Note the final comment: “Most fire captains have to be.”  Beatty is enlightening Montag as to the requirements of the job of supervision in a task with an apparent history of creating the occasional doubter regarding the appropriateness of book-burning.  The captains understand that, at some point, a fireman will begin to question the mission, and his supervisor must be prepared to explain the history behind the government-sanctioned burning of libraries.

The question of why books are burned is more abstract, and a great deal more of an indictment of civilization on the part of Bradbury.  During his lecture to Montag on why book-burning became official government policy, he emphasizes what one could today refer to as the “dumbing-down” of society – brevity has replaced prose and context; readers are demanding instant gratification and lack the discipline and tenacity needed to actually read an entire book.  Ideas are boiled down and diversity is weeded out.  Beatty describes the evolution:

“You always dread the unfamiliar. Surely you remember the boy in your own school class who was exceptionally 'bright,' did most of the reciting and answering while the others sat like so many leaden idols, hating him. And wasn't it this bright boy you selected for beatings and tortures after hours? Of course it was. We must all be alike. Not everyone born free and equal, as the Constitution says, but everyone made equal. Each man the image of every other. . . So! A book is a loaded gun in the house next door. Burn it. . . when houses were finally fireproofed completely, all over the world . . . there was no longer need of firemen for the old purposes. They were given the new job, as custodians of our peace of mind, the focus of our understandable and rightful dread of being inferior; official censors, judges, and executors.”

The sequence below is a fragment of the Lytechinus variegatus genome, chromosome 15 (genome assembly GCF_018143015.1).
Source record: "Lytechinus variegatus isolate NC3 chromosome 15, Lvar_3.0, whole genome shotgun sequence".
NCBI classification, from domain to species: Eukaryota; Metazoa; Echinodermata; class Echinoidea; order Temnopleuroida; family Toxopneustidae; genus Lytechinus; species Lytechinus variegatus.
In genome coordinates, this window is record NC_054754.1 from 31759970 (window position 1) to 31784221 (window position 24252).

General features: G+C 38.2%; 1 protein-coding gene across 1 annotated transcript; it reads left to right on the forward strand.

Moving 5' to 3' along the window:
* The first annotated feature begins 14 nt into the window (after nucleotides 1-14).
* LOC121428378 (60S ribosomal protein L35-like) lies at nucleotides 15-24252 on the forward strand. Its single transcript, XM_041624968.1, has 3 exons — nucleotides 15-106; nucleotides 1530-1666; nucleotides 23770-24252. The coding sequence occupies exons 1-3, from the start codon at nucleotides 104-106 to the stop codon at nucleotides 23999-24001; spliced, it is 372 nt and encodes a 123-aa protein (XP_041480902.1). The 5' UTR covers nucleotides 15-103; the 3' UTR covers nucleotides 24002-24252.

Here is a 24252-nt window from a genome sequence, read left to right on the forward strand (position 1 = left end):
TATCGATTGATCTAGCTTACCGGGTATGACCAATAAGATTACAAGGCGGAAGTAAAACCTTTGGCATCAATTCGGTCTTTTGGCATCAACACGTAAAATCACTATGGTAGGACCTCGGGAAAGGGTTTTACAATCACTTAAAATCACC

Books are burned because they contain information the accumulated knowledge from which creates diversity, which, to the government, creates adversity.